The film’s synopsis states, “When a devastating attack shatters Mark Hogancamp and wipes away all memories, no one expected recovery. Putting together pieces from his old and new life, Mark meticulously creates a wondrous town where he can heal and be heroic. As he builds an astonishing art installation—a testament to the most powerful women he knows—through his fantasy world, he draws strength to triumph in the real one.”

Welcome to Marwen, which opens in time for awards season on November 21st, co-stars Janelle Monae, Leslie Mann, Diane Kruger and Eiza Gonzalez.
*Text from Rolling Stone

Welcome to Marwen Poster

My Favorite Scene: Forrest Gump (1994) “Jenny’s Grave”

Unlike most of humanity, I don’t love Forrest Gump.  CALM DOWN!  I respect the film for the performances and for breakthroughs in the craft of filmmaking, but in no way do I think the film is one of the greatest motion pictures of all-time.  “Gumpmania” swept the country in 1994, denying what should have been the most critically recognized film of the year, The Shawshank Redemption, the acclaim it has since received in the two decades since both were released.  Likewise, Tom Hanks has given at least three to five performances that were stronger Oscar candidates than Forrest Gump.  I will give the film credit, though, for some incredibly powerful, authentic scenes of types of emotion we don’t often see in film. Continue reading My Favorite Scene: Forrest Gump (1994) “Jenny’s Grave”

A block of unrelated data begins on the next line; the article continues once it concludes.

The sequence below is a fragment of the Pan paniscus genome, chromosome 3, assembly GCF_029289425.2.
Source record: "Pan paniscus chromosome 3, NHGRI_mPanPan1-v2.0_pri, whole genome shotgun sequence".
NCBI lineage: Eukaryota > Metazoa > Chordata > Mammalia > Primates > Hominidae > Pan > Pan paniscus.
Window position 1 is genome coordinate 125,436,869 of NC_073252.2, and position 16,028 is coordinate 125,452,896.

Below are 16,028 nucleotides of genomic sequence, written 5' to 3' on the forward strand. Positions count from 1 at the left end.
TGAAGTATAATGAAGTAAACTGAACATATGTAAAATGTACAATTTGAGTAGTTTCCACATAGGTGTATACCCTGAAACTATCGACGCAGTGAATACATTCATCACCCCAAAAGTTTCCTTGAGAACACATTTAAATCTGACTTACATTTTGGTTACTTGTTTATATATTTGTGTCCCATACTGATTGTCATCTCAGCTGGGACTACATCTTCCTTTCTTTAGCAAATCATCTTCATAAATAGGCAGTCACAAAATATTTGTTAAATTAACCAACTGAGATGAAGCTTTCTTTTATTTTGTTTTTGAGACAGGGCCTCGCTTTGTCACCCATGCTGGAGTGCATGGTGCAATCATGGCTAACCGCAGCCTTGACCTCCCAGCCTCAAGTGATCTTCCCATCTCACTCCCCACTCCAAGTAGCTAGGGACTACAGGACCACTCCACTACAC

Top 5: Scenes from Forrest Gump (IMDB Top 250 #13)

Forrest Gump, Tom Hanks, Robert Zemeckis

Every other month, we take a look at a movie on the Internet Movie Database’s List of the TOP 250 FILMS OF ALL-TIME.  These are movies that transcend a simple “My Favorite Scene” column.  These are movies that are hard to just pry five gems from, but we do and examine the film overall.  We’re on our thirteenth installment in this series.  Click on the links for The Shawshank Redemption, The Godfather, The Godfather Part II, The Dark Knight, Pulp Fiction , Schindler’s List, 12 Angry Men, The Good The Bad and The Ugly, The Return of the King, Fight Club,  and The Empire Strikes Back to check out previous installments.

At  #13, we come to 1995’s Best Picture: Forrest Gump, directed by Robert Zemeckis.  These columns usually come out faster, and for that I’m sorry, but I’ve hit a road block with this one that I haven’t encountered since we did Pulp Fiction: I really don’t like Forrest Gump.  CALM DOWN!  I respect the film for the performances and for breakthroughs in the craft of film making, but in no way do I think the film is one of the greatest motion pictures of all-time.  “Gumpmania” swept the country in 1994, denying what should have been the most critically recognized film of the year, The Shawshank Redemption, the acclaim it has since received in the two decades since both were released.  Likewise, Tom Hanks has given at least three to five performances that were stronger Oscar candidates than Forrest Gump.  It is, however, undeniably a hugely popular film, and like Pulp Fiction, it does have scenes (most involving my favorite character) that are worthy of recognition and examination. Continue reading Top 5: Scenes from Forrest Gump (IMDB Top 250 #13)